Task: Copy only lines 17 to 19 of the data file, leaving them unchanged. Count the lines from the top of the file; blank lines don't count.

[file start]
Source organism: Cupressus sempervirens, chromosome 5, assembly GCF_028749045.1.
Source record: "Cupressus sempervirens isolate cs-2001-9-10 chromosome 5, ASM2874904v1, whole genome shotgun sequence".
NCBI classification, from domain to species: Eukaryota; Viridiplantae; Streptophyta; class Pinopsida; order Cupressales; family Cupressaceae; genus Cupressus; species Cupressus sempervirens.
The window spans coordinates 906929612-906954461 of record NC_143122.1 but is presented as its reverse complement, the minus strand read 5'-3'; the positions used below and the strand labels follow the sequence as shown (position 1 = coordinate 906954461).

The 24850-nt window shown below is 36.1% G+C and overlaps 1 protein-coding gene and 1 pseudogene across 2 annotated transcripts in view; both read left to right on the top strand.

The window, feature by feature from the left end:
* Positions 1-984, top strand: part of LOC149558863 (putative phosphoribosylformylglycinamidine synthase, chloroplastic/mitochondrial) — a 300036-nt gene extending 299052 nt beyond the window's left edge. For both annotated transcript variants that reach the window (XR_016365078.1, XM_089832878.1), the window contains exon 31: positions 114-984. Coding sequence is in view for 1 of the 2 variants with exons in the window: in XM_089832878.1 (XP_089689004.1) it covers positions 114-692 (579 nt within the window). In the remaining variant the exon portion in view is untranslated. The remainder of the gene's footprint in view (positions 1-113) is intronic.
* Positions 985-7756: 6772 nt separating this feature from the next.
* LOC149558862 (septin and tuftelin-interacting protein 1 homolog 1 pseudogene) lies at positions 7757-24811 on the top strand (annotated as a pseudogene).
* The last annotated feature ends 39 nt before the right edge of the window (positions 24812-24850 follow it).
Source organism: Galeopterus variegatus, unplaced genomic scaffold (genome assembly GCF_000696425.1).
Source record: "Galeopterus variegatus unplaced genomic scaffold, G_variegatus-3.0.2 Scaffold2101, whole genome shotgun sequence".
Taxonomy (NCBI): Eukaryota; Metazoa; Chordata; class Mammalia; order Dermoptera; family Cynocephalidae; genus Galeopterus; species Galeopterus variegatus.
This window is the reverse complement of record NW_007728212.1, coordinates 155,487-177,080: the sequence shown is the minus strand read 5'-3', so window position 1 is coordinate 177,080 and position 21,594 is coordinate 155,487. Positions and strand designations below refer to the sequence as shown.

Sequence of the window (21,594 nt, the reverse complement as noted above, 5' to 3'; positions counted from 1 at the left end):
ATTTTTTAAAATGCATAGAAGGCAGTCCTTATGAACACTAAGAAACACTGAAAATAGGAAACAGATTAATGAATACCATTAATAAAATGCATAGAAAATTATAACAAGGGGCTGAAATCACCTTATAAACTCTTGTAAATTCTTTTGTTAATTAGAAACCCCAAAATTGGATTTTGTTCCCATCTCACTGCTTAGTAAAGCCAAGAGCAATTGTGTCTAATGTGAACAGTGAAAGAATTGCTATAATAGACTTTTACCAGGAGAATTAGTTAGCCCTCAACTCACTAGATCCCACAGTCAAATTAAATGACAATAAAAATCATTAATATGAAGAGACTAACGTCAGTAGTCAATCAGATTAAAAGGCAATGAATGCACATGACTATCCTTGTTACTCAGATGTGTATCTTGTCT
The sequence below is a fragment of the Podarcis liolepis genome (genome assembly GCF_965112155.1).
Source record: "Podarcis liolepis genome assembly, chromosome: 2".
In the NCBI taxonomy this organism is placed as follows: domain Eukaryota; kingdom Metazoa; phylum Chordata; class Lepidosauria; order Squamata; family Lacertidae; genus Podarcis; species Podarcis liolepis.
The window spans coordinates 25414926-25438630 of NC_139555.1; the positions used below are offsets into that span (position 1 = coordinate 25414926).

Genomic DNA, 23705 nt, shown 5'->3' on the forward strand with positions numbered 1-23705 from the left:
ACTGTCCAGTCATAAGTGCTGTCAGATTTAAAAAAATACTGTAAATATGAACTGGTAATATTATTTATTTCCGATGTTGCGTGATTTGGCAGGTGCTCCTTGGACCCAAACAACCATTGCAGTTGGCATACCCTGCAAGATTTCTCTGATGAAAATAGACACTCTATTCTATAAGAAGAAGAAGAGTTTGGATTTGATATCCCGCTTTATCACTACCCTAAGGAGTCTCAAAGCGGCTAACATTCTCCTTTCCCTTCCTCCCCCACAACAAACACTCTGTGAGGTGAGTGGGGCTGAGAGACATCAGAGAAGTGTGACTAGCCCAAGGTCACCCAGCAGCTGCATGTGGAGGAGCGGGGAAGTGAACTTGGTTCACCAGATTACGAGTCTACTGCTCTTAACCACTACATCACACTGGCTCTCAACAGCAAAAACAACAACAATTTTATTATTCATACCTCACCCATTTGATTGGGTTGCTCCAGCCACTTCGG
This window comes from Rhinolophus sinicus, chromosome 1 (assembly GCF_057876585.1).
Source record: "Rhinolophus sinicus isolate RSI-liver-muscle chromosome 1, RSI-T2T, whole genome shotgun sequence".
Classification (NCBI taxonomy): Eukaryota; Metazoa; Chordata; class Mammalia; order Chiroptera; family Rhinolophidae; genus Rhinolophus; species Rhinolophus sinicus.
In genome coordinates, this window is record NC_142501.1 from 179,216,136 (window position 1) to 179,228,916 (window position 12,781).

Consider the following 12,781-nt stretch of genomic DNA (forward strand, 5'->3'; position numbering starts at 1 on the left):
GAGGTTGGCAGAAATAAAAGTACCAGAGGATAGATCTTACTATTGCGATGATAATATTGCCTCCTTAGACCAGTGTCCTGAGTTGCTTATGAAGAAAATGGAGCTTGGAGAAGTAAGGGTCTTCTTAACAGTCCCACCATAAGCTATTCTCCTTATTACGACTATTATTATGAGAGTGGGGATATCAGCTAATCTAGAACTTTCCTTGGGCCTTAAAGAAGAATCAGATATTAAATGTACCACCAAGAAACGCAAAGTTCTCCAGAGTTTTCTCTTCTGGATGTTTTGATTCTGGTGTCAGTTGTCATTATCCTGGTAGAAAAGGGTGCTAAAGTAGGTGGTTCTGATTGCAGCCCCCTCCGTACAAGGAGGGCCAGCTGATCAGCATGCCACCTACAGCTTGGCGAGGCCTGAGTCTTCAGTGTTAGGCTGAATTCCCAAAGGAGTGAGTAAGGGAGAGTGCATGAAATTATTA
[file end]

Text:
The sequence below is a fragment of the Podarcis liolepis genome (genome assembly GCF_965112155.1).
Source record: "Podarcis liolepis genome assembly, chromosome: 2".
In the NCBI taxonomy this organism is placed as follows: domain Eukaryota; kingdom Metazoa; phylum Chordata; class Lepidosauria; order Squamata; family Lacertidae; genus Podarcis; species Podarcis liolepis.